You can’t begin a sentence with and or but.
But of course you can. This is an example of another worn-out rule that needs to be debunked. I don’t even know how this one began, because people have been beginning sentences that way since the 10th century.
One caveat: even people who support the use of and and but to begin sentences believe that overuse leads to monotony. But what is overuse? Personally, I never begin a sentence with and and but more than once each in a paragraph. It’s my experience that more frequent use gives the writing a droning quality. And if I can go several paragraphs without using them in that way, so much the better. When used properly, however, beginning sentences with and and but can actually introduce a continuity and colloquial feeling to your writing.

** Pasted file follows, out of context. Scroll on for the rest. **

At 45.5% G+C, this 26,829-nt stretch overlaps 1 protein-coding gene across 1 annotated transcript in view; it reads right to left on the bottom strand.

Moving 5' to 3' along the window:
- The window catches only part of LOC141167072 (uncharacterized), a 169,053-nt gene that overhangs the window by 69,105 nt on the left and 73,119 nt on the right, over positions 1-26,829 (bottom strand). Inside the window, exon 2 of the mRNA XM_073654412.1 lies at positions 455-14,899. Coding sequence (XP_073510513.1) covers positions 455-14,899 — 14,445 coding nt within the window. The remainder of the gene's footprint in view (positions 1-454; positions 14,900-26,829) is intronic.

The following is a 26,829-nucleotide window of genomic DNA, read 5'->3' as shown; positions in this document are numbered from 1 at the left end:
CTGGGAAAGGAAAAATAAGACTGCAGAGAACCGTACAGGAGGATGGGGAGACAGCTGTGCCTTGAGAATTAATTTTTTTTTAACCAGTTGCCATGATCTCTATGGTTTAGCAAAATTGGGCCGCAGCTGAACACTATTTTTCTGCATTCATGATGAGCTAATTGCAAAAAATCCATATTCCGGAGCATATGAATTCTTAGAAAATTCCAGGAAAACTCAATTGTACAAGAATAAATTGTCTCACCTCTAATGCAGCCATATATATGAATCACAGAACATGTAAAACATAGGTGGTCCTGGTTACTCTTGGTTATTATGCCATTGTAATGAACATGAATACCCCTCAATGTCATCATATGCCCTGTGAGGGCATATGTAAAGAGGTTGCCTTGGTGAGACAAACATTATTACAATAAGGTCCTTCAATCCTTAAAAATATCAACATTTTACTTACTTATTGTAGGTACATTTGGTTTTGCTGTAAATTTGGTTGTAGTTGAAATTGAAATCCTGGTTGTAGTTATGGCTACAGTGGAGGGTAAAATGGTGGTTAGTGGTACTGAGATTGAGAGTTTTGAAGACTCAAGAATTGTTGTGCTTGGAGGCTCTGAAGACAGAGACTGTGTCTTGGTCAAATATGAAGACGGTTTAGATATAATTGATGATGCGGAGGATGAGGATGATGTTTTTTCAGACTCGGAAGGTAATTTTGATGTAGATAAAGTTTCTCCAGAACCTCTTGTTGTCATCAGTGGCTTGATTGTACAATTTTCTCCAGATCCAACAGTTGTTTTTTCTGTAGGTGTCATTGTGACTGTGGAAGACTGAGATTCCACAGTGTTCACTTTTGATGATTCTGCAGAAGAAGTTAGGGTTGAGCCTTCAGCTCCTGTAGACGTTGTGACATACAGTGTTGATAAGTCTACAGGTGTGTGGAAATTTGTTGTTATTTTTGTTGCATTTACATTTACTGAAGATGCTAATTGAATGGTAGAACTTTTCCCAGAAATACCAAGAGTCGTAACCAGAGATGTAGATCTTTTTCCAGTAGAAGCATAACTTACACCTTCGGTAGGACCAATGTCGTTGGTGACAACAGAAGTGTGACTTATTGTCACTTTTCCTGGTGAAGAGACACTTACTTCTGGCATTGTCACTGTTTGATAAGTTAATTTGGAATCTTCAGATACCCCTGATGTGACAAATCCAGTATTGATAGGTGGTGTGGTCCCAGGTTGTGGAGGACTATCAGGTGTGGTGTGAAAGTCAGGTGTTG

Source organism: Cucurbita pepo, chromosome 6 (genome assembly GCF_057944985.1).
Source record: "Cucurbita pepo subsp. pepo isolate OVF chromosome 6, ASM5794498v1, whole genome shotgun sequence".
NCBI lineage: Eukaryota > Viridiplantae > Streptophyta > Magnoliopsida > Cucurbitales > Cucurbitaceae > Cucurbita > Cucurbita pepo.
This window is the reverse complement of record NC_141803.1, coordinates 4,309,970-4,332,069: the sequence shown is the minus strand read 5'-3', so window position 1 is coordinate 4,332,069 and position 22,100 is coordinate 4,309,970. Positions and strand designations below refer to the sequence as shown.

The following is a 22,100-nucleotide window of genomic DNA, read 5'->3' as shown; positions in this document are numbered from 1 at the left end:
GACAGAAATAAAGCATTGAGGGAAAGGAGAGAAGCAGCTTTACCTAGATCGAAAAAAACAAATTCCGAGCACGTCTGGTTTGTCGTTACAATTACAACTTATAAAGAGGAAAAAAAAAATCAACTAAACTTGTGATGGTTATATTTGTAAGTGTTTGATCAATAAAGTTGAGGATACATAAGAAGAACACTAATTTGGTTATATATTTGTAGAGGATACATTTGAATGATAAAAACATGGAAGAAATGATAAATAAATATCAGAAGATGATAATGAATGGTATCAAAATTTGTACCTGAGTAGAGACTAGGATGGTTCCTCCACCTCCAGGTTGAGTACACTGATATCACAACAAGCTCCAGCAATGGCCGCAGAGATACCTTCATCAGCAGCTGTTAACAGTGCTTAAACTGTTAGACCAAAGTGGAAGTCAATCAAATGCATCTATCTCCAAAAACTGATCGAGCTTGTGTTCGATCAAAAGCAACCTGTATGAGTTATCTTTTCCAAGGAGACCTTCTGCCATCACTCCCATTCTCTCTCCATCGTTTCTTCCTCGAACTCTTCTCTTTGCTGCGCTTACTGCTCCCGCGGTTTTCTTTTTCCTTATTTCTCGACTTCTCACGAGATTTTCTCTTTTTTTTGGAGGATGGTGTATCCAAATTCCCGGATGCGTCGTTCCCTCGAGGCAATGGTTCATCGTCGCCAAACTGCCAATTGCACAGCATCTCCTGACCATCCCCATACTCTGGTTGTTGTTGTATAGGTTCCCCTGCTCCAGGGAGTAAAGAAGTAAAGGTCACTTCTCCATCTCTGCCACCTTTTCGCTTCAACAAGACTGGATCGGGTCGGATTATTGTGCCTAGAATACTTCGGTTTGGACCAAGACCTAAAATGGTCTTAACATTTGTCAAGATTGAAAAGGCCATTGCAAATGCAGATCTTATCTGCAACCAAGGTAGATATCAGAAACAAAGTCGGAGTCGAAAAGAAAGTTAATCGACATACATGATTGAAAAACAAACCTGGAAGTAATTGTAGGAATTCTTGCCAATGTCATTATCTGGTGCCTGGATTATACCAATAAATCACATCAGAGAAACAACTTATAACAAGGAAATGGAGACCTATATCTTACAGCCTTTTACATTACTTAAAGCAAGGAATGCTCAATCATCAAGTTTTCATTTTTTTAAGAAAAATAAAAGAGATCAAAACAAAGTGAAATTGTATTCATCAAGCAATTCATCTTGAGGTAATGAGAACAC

Also, see grammar myth #1: You can’t end a sentence with a preposition.
You might also be interested in these related posts:
Copyright 2007 WordPlayBlog.com
You can follow any responses to this entry through the RSS 2.0 feed. Both comments and pings are currently closed.